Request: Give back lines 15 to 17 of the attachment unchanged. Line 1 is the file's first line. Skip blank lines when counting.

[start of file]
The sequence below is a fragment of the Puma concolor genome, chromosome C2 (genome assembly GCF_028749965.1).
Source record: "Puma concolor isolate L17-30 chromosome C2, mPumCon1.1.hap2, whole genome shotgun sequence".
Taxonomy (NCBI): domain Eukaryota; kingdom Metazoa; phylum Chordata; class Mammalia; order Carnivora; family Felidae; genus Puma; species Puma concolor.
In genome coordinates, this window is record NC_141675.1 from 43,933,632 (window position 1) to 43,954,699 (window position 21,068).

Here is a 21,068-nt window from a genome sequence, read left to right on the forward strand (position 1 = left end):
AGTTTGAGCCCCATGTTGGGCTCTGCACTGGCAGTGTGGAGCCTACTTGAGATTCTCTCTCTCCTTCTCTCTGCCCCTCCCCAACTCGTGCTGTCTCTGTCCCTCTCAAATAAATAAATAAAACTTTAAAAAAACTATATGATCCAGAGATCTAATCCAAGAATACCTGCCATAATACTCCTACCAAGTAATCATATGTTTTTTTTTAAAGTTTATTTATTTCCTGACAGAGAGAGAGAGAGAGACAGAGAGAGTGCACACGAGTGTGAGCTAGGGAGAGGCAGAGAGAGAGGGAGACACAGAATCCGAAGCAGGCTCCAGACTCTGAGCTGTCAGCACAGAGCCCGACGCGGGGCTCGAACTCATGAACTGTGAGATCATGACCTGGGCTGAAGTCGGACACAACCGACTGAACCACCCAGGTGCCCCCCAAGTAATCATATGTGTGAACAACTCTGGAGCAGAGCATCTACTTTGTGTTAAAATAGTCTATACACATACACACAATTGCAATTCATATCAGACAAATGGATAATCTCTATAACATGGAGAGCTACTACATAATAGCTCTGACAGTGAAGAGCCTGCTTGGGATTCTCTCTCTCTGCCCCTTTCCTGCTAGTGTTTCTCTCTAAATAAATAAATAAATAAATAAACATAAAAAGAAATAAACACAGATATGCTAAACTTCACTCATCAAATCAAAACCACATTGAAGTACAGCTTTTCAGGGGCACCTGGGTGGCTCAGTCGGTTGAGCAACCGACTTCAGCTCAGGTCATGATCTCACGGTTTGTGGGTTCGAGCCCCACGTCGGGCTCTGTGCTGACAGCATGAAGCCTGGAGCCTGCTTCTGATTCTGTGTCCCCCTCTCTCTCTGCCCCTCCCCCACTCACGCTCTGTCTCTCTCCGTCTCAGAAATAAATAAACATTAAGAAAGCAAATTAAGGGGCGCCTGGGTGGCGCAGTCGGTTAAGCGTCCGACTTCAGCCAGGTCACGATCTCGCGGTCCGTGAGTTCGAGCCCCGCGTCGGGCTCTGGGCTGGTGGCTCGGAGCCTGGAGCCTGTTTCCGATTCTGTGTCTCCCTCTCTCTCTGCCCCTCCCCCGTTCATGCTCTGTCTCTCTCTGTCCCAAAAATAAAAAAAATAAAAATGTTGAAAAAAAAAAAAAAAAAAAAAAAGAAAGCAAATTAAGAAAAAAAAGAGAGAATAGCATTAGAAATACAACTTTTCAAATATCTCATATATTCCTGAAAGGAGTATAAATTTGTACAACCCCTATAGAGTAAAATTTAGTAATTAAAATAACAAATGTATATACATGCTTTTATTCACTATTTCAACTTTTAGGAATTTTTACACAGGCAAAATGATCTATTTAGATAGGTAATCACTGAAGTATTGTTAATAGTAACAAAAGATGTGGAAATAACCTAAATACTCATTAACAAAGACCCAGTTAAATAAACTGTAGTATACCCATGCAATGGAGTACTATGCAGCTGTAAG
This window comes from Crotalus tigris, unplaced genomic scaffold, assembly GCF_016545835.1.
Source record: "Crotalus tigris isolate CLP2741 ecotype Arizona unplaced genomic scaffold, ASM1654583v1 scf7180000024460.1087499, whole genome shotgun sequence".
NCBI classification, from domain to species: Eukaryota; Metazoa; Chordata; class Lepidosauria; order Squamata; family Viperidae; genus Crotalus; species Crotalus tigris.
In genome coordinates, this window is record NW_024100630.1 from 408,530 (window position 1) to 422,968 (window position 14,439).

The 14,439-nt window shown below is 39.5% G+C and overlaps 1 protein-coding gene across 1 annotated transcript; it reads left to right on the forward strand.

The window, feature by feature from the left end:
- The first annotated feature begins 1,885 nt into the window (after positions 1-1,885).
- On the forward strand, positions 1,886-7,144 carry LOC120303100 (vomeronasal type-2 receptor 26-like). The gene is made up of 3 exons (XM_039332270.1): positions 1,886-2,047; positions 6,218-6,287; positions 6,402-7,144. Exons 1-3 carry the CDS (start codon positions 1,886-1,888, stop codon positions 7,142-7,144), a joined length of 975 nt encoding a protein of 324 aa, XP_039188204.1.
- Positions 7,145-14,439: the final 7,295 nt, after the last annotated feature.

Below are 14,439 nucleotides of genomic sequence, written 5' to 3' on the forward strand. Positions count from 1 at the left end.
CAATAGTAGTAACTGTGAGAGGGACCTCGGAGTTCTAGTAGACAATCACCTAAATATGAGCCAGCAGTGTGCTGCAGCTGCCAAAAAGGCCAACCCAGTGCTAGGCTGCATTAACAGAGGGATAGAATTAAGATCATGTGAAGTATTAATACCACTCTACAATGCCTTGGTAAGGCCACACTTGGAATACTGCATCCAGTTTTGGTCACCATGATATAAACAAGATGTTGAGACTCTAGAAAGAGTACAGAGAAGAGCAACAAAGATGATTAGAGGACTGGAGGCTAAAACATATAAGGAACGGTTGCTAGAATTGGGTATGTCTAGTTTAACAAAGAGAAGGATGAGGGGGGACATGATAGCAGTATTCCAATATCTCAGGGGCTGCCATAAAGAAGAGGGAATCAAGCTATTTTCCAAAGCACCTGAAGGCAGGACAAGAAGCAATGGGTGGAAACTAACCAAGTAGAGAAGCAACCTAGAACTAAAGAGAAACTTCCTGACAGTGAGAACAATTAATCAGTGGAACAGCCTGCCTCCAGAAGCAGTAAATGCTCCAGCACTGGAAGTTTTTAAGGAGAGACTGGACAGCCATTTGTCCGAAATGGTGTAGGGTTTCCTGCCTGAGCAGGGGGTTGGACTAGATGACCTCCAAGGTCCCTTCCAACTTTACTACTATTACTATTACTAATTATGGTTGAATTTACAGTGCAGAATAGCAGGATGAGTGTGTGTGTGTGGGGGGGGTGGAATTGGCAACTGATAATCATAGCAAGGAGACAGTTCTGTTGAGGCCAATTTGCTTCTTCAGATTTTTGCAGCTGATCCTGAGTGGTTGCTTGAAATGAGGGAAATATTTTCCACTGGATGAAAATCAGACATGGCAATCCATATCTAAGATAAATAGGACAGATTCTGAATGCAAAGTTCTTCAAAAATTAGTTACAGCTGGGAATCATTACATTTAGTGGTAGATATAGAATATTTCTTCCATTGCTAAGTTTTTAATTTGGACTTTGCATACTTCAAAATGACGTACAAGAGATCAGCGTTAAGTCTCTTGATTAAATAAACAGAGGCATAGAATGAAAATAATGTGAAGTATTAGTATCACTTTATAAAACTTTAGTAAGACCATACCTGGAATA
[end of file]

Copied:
- Positions 7,145-14,439: the final 7,295 nt, after the last annotated feature.

Below are 14,439 nucleotides of genomic sequence, written 5' to 3' on the forward strand. Positions count from 1 at the left end.
CAATAGTAGTAACTGTGAGAGGGACCTCGGAGTTCTAGTAGACAATCACCTAAATATGAGCCAGCAGTGTGCTGCAGCTGCCAAAAAGGCCAACCCAGTGCTAGGCTGCATTAACAGAGGGATAGAATTAAGATCATGTGAAGTATTAATACCACTCTACAATGCCTTGGTAAGGCCACACTTGGAATACTGCATCCAGTTTTGGTCACCATGATATAAACAAGATGTTGAGACTCTAGAAAGAGTACAGAGAAGAGCAACAAAGATGATTAGAGGACTGGAGGCTAAAACATATAAGGAACGGTTGCTAGAATTGGGTATGTCTAGTTTAACAAAGAGAAGGATGAGGGGGGACATGATAGCAGTATTCCAATATCTCAGGGGCTGCCATAAAGAAGAGGGAATCAAGCTATTTTCCAAAGCACCTGAAGGCAGGACAAGAAGCAATGGGTGGAAACTAACCAAGTAGAGAAGCAACCTAGAACTAAAGAGAAACTTCCTGACAGTGAGAACAATTAATCAGTGGAACAGCCTGCCTCCAGAAGCAGTAAATGCTCCAGCACTGGAAGTTTTTAAGGAGAGACTGGACAGCCATTTGTCCGAAATGGTGTAGGGTTTCCTGCCTGAGCAGGGGGTTGGACTAGATGACCTCCAAGGTCCCTTCCAACTTTACTACTATTACTATTACTAATTATGGTTGAATTTACAGTGCAGAATAGCAGGATGAGTGTGTGTGTGTGGGGGGGGTGGAATTGGCAACTGATAATCATAGCAAGGAGACAGTTCTGTTGAGGCCAATTTGCTTCTTCAGATTTTTGCAGCTGATCCTGAGTGGTTGCTTGAAATGAGGGAAATATTTTCCACTGGATGAAAATCAGACATGGCAATCCATATCTAAGATAAATAGGACAGATTCTGAATGCAAAGTTCTTCAAAAATTAGTTACAGCTGGGAATCATTACATTTAGTGGTAGATATAGAATATTTCTTCCATTGCTAAGTTTTTAATTTGGACTTTGCATACTTCAAAATGACGTACAAGAGATCAGCGTTAAGTCTCTTGATTAAATAAACAGAGGCATAGAATGAAAATAATGTGAAGTATTAGTATCACTTTATAAAACTTTAGTAAGACCATACCTGGAATA